Brookwood Pottery: From garden garage to studio shop

Photo of Brookwood Pottery: From garden garage to studio shop

Brookwood Pottery was established by Elaine Fallon, a ceramicist who, in the mid-nineties, trained with the Design & Crafts Council of Ireland in Kilkenny. Following a career as an arts administrator, Elaine returned to her love of making and design when she set up Brookwood Pottery, making small-batch, handmade ceramics in her garage in 2012.

Photo of Brookwood Pottery: From garden garage to studio shop

Elaine says that the last recession brought about a “necessary change of direction” in her career. “I think the recession was a creative time for a lot of people. Many people lost a lot, but many of them also decided to go for something that they wanted to do. It was a chance for me to change direction and to take the opportunity to do what I really wanted to do.”

Photo of Brookwood Pottery: From garden garage to studio shop

She returned to study at NCAD-pursuing an advanced sculpture course with Brigitte Seck. She then began designing and making-first selling her work on a stall in Temple Bar, Dublin. Her products were then stocked in Cows Lane Designer Studio, the shop at the National Gallery of Ireland and at Kilkenny Design Centre. She is also stocked in Cait & I in Sligo, Moo Market in Dublin and online.

Photo of Brookwood Pottery: From garden garage to studio shop

Elaine’s work looks deceptively naive and simple. Her designs are rooted in illustration and print from times past and are therefore wonderfully evocative and nostalgic.

“I’m drawn to textile design,” she explains. “Big influences are the work of illustrator and author Oliver Jeffers and Danish prints from the 1950s. I grew up in the 1970s when every wall in the house was wallpapered, so those patterns were a huge part of my childhood growing up and I really relate to how Orla Kiely speaks about pattern as a result.”

Photo of Brookwood Pottery: From garden garage to studio shop

Fast forward to 2018 and Elaine has moved from the garage at the end of her garden to a bright new studio and shop space in Santry in north Dublin. She makes her collections, teaches classes and is inviting other creatives to collaborate on a range of workshops which are open to the public.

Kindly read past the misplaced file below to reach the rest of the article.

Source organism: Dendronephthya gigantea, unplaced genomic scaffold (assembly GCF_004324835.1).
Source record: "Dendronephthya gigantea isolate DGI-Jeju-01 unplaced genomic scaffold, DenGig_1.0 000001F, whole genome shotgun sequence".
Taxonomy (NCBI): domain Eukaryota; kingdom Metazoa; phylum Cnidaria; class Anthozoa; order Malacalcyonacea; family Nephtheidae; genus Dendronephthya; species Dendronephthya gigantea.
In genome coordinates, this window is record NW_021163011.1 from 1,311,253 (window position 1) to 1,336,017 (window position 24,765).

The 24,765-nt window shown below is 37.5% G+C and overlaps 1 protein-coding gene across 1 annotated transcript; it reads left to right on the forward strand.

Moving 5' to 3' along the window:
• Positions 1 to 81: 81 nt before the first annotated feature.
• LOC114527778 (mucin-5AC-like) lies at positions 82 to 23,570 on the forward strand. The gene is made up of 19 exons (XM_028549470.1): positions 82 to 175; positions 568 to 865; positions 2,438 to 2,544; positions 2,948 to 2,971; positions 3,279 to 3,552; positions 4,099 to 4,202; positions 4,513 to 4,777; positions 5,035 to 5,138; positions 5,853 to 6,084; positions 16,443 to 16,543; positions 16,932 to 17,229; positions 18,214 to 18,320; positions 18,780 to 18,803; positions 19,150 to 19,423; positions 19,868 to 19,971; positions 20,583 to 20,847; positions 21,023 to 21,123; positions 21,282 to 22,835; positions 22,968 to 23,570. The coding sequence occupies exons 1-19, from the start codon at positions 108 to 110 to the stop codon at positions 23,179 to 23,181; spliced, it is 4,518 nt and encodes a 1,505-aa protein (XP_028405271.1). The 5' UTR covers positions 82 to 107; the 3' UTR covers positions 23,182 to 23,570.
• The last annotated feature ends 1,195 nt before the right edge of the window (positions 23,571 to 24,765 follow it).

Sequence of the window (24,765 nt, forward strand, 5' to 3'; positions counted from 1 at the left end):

Inspired by ceramicist Tallie Maughan, who established the pottery studio Turning Earth in London, Elaine decided to crowdfund in order to open her new, larger studio space.

Photo of Brookwood Pottery: From garden garage to studio shop

“The really nice thing was that our backers have been on the journey with me from the garage to the studio. They’ll book a class and go for a coffee next door - they’ve been happy to see me change and grow and have been really supportive,” she says.

Photo of Brookwood Pottery: From garden garage to studio shop

Elaine has also set up a shop at the front of the building in order to diversify. The shop stocks other designers as well as her own work, including Ruby Robin Boutique, Heather Finn knitwear, Arty Smarty and Badly Made Books.

In the studios, Elaine now collaborates with the likes of florists, furniture makers and yoga instructors to create multi-disciplinary classes. “Our business is now much more experiential,” she says. “As a maker, I want to bring people on the journey with us, letting people experience what we do and letting them use our studio. I’m interested in collaborating with other makers and in having a more direct relationship with the end user of my products.”

Photo of Brookwood Pottery: From garden garage to studio shop

While her former career as an arts administrator meant she had plenty of experience working with people, the new shop and open studio has nonetheless meant something of a learning curve.

“I’ve learnt a lot about teaching and about communicating creative ideas to both adults and children, as well as different ways to work with groups and individuals. I’ve learnt a huge amount about stepping out of a private studio into a more public space. It’s a luxury to be in the studio making on your own, but I’m very social too, so it’s been great to have the two sides to the business over the past six months.”

Photo of Brookwood Pottery: From garden garage to studio shop

Elaine says she is relishing the new opportunities that the bigger space and diversification have brought. “I feel I’ve achieved a huge amount since last June and feel very grateful to have the opportunity to do all these things in business," she says.

Photo of Brookwood Pottery: From garden garage to studio shop

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